Essay on South Northern Slavery

Submitted By saraholsen
Words: 707
Pages: 3


Slavery in the North and South

January 21, 2014

Slavery in the North and South
Northern slavery in America grew out of the irony the new continent presented to it’s original homeland, Europe. Since America was newly develop, there was so much untouched land, and was able to be purchased at cheap prices that no one wanted to come to America to work as a laborer when they could be the owner of the land. This was the dream of Europeans, to come to the new world and obtain large masses of land. With the undeveloped land, came the need for someone to develop the land, clearing the land, building structures and working the land. The settlers originally hired labor for 280 guilders a year, plus food and lodging, African slaves could be bought for life for only 300 guilders (Bankston, 2006).
In the early 1700’s, the slaves status wasn’t as bad as one would imagine and not what we read about in our history books. Slaves’ status in the northern colonies resembled that of an indentured servant. Some slaves that were brought to America were regarded as servants, who, after a number of years would be eligible for freedom. Slavery was on the decline in England and most of Europe during this time. This may be why slavery was not as horrid in the early history of our nation as what it progressively turned to in the 1800’s (Bankston, 2006). The “Body of Liberties,” (Bankston, 2006) in 1641, was the first official recognition that slavery was legal. New Plymouth, Connecticut, and Rhode Island all legalized slavery throughout 1641-1652, meaning that these states had formally legalized slavery well before the South. In 1664, Maryland declared that all blacks held in the colony and those that came in the future would serve for life, and Virginia followed as well. New York, New Jersey and then Pennsylvania eventually passed similar laws (Bankston, 2006).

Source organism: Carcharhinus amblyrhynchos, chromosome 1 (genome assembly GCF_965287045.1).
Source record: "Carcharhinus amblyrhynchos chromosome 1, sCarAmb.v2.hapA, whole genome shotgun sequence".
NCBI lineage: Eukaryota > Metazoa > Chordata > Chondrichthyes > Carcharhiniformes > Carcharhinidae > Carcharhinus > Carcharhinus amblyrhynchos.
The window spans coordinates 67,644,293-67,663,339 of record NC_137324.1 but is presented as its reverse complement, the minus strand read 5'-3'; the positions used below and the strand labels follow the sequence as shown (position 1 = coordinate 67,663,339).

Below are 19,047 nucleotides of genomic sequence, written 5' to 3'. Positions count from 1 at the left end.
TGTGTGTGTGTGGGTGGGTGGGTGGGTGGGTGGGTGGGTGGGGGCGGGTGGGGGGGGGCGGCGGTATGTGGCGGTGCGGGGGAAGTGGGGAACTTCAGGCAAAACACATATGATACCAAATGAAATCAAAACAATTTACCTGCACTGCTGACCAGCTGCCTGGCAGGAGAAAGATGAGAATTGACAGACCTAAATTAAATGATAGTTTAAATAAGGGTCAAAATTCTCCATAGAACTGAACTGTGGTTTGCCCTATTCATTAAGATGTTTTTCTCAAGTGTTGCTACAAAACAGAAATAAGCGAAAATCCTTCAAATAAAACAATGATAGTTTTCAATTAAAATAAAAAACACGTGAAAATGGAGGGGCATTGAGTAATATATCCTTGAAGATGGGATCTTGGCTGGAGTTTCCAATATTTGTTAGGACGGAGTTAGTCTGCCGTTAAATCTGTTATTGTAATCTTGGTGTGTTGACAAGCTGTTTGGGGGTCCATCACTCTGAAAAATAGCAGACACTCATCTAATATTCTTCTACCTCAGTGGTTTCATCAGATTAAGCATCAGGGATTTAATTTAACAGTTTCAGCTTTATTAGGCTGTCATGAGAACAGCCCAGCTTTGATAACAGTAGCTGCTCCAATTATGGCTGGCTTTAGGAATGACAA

Slavery in the North can be divided into two regions, New England and the Mid-Atlantic. New England was the center of slave trade in the colonies. The Mid-Atlantic colonies (New York, New Jersey, Pennsylvania) had been under Dutch rule before the British took over. Both regions preferred to obtain slaves from other colonies rather than directly from Africa. “These slaves were familiar with Western customs and habits of work, qualities highly prized in a region where masters and slaves worked and lived in close proximity” (Strickland, 2001). Because these slaves were already in the new world, they were already adjusted to winter, which killed many slaves that came directly from Africa. In the average household in New England and the Mid-Atlantic there were only about 2 slaves, more than 10 slaves were rare. Because of their geographical location, the long winters made owning slaves a burden as they could not work on the